Late Life Journey: Taking Care of Elders for Their Remaining Life


I've learned from experience that one of the best gifts you can offer to people in your life and to yourself is to be ready for challenging situations. We usually prepare for life's events on a welcome basis: picking a college, figuring out a job, organizing a wedding. Even so, most of us don't think much about being ready for death, even though it's a highly important occurrence. Additionally, there is a lot to arrange. It is not a good idea to start making sure everything is in order while one is dying or receiving medical care. It is preferable to begin early so that you may spend time with the person you love when they are unwell or about to pass away. It's possible that there are aspects of your life that require resolution. Perhaps you have something you'd like to write down or express to people in person. This might be an opportunity to consider what you want to leave behind—not something tangible, but a piece of yourself and your tales. Every day, you are creating your legacy.


Advance directive consultation may make a difference, according to research, and those who use them to express their wishes are more likely to receive the treatment they want while they are dying than those who do not. Your own values are crucial while making treatment selections. Do you want to live the longest life possible? Or would you prioritize life quality as you perceive it? What happens if you require a ventilator due to a medical condition that renders you permanently unconscious or paralyzed? Do you think that would be desirable? The Advance Directive is a legally binding document created by the Oregon legislature that is spelled out in detail in Oregon Statute. It contains your detailed instructions on the kind of treatment you want or don't want in the event that you get ill and develop a disease that prevents you from speaking for yourself. When the time comes to needing an Advanced Directive, patient advocate to direct the medical personnel, it is crucial to give careful thought to who you designate as your Health Care Representative.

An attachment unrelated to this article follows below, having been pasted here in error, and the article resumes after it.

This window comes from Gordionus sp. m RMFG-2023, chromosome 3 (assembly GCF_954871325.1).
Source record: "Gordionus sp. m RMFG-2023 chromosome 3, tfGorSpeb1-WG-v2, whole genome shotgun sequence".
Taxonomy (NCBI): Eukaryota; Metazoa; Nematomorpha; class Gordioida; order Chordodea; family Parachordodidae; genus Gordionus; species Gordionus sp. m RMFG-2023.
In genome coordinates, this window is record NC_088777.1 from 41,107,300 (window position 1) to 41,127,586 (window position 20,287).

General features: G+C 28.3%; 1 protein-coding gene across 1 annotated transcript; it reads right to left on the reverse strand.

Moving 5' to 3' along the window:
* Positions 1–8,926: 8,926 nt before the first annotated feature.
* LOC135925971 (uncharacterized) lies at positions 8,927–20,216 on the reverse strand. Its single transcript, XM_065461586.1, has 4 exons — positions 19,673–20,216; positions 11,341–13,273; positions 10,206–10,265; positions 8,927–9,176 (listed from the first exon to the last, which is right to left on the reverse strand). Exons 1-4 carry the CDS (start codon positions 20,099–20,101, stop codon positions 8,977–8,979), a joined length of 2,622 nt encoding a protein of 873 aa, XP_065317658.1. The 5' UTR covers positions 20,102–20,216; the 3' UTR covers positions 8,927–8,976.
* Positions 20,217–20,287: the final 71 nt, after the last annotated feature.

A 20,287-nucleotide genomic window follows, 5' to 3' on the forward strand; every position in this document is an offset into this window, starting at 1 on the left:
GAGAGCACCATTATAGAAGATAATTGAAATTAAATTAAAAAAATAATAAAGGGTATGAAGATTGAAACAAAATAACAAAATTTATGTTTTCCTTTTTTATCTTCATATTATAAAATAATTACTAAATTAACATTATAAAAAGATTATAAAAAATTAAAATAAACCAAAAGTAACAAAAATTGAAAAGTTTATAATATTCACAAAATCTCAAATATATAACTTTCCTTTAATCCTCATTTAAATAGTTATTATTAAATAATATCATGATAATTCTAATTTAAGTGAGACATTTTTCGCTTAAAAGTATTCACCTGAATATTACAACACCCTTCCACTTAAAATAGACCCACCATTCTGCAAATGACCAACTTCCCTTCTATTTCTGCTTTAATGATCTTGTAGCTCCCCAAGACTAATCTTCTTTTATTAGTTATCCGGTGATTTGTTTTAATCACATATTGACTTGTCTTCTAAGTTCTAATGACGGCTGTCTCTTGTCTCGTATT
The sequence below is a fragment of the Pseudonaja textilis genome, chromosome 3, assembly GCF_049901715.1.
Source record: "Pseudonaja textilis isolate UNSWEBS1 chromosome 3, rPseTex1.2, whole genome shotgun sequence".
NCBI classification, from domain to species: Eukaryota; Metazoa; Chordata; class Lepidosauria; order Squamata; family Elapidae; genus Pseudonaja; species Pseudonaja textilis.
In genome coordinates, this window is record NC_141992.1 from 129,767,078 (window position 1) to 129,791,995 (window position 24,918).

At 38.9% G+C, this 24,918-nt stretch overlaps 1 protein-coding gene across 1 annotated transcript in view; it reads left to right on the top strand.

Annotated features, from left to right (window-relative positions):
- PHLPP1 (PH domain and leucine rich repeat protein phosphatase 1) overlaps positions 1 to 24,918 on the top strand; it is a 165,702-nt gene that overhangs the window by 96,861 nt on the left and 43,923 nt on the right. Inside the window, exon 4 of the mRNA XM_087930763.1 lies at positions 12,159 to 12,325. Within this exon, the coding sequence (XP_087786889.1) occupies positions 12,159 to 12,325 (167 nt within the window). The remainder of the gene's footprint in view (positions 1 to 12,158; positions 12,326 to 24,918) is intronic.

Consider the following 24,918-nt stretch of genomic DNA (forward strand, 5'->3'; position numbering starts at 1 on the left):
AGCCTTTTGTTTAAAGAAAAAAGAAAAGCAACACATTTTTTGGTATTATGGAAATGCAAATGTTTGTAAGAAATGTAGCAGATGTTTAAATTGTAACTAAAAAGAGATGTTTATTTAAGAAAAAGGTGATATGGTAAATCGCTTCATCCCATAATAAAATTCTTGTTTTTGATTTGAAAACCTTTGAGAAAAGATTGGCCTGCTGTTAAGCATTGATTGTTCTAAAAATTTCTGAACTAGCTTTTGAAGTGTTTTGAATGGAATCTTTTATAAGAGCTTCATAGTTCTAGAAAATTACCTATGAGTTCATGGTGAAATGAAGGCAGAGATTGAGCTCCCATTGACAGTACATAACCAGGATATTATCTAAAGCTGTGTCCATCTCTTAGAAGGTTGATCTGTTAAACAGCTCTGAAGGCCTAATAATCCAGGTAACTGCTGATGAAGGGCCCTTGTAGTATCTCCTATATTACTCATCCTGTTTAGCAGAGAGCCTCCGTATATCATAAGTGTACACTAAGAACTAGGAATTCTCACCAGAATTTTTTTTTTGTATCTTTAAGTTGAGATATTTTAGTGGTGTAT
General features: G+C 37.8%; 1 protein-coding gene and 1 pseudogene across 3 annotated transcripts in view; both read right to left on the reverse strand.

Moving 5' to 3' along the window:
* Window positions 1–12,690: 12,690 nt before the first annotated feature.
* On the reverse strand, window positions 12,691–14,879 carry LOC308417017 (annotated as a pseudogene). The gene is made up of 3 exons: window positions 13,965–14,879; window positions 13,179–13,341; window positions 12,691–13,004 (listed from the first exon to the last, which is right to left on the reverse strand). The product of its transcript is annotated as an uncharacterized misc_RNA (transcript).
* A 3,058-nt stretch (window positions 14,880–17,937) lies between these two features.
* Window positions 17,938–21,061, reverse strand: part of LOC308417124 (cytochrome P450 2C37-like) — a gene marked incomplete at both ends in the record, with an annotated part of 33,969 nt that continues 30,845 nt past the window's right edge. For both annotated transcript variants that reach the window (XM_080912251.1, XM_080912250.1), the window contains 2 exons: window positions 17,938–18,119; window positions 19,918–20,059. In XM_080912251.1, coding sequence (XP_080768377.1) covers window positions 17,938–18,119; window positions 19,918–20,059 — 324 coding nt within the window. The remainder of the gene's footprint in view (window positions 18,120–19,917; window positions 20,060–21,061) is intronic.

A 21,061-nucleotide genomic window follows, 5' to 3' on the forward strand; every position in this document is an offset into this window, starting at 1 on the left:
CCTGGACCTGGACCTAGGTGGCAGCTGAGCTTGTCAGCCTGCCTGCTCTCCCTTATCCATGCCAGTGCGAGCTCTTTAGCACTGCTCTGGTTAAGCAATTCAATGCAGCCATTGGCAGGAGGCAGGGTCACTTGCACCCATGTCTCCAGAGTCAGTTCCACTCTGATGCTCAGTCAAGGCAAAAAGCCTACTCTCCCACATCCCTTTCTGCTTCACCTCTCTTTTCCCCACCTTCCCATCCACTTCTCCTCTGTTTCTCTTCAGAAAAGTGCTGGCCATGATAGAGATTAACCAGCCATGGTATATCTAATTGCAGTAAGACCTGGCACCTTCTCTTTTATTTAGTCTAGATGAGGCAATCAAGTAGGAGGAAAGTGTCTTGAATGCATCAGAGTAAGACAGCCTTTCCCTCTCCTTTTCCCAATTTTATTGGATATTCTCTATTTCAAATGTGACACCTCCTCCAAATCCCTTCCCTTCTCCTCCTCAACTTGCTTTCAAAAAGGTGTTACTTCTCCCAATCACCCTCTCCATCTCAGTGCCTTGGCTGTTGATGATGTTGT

A professional with training in offering counsel on end of life planning, information, emotional support, and psychological assistance. The term " death doula" is most frequently used to describe the assistance given during childbirth. Recently, people have also been referred to as doulas. offering assistance at the opposite extreme of the human experience—death. Another name for a death doula is a "EOLD," or end of life doula. An increasing number of people seeking a conscious death are turning to end-of-life doulas as a resource. Over the past 20 years, my profession and experience with older folks have encompassed every color of the rainbow. I have experience working as a volunteer for Zen Hospice, providing spiritual support to patients at Marin General Hospital, geriatric care manager in private practice, and working with Sage ElderCare Solutions in the San Francisco Bay Area. In addition to my work with LateLifeJourney, I am now the Vice Chair of the Ashland Senior Advisory Committee and I work with End of Life Choices Oregon.

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